Optional modules can vary from year to year. Example optional modules may include:
- American Horror Story
- The English Nineteenth-Century Novel
- Literature, Environment, Ecology
- US Writing and Culture
- Literature, Environment, Ecology
- US Writing and Culture, 1780-1920
- Romantic and Victorian Poetry
- Shakespeare and Selected Dramatists of his Time
- Crime Fiction
- Latin America: Themes and Problems
- Mind, Body and Society
- A History of Africa, 1830-1980
- Slavery and Slave Life in the American South, 1619-1865
- From the Blues to Hip Hop
- The Drug Trade in the Americas
- Slavery, Memory and Memorialisation
Assessment will usually take the form of both coursework and examination, but some of your modules might have creative options as well. Coursework can include essays, reports, oral presentations, video-essays, blogs, vlogs, and mini-projects. In your final year you will complete a dissertation based on your own research.
At Warwick you will experience a varied combination of seminars, tutorials, lectures, and workshops. Some of your modules might include field trips. In your first year you lay the foundations for your future studies, and you will study modules that give you a strong grounding in the different approaches and skills central to the study of English and History.
Targeted teaching with class sizes of 10-15 students (on average).
Typical contact hours
Guided learning of typically eight contact hours per week, plus extra-curricular workshops and reading groups. Seminars are usually 1, 1.5 or 2 hours each; lectures are an hour.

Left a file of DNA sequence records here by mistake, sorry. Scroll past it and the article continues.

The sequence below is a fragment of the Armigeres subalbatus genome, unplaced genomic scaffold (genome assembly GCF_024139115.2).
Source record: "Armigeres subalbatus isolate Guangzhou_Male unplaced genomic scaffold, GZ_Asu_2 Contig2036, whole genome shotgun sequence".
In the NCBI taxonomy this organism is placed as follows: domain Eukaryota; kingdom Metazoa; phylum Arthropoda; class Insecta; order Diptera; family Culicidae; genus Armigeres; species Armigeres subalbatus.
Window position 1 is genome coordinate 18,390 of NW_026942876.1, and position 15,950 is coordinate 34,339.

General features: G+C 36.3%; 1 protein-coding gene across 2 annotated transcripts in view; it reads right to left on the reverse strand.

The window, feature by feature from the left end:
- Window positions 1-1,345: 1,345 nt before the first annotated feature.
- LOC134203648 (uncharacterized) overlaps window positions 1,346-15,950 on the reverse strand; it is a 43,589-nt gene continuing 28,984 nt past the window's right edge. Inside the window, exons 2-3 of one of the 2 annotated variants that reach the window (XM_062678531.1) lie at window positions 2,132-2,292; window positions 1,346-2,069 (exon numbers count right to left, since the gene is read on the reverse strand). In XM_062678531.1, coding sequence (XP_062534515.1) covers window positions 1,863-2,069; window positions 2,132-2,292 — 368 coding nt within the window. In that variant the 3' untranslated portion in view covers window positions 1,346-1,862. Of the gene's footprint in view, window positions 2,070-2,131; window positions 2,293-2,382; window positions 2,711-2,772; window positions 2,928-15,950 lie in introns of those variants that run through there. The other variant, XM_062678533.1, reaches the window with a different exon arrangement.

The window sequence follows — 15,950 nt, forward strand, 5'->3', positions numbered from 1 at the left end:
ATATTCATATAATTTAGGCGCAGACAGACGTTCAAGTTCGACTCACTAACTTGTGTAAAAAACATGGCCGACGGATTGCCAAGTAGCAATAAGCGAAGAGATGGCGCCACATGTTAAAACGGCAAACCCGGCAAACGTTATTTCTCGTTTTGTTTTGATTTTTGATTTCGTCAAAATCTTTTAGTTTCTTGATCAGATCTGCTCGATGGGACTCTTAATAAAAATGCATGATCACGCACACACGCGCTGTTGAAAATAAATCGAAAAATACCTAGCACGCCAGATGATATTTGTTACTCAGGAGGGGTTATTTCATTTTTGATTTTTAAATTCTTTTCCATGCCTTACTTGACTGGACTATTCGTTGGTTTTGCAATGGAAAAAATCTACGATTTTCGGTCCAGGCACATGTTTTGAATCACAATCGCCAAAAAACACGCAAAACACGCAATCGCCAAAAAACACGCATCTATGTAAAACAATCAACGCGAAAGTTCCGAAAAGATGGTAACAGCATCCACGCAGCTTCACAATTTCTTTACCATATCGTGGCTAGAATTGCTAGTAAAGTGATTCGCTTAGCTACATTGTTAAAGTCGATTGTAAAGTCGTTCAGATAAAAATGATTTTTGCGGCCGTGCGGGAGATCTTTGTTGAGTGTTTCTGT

Tuition fees cover the majority of the costs of your study, including teaching and assessment. Fees are charged at the start of each academic year. If you pay your fees directly to the University, you can choose to pay in instalments.
If you are a home student enrolling in 2021, your annual tuition fees will be £9,250. In the future, these fees might change for new and continuing students.
2+2 course fees
If you are a home student enrolling in 2021 for a 2+2 course through the Centre for Lifelong Learning, your annual tuition fees will be £6,750. In the future, these fees might change for new and continuing students.
How are fees set?
The British Government sets tuition fee rates.
If you are an EU student enrolling in 2021, the tuition fee will be charged in line with government policy and therefore the same as Overseas Tuition Fee rates.
For details please see Overseas students section below.
If you are an overseas or EU student enrolling in 2021, your annual tuition fees will be as follows:
- Band 1 – £21,220 per year (classroom-based courses, including Humanities and most Social Science courses)
- Band 2 – £27,060 per year (laboratory-based courses, plus Theatre and Performance Studies, Economics, and courses provided by Warwick Business School, with exceptions)
Fees for 2022 entry have not been set. We will publish updated information here as soon as it becomes available, so please check back for updates about 2022 fee rates before you apply.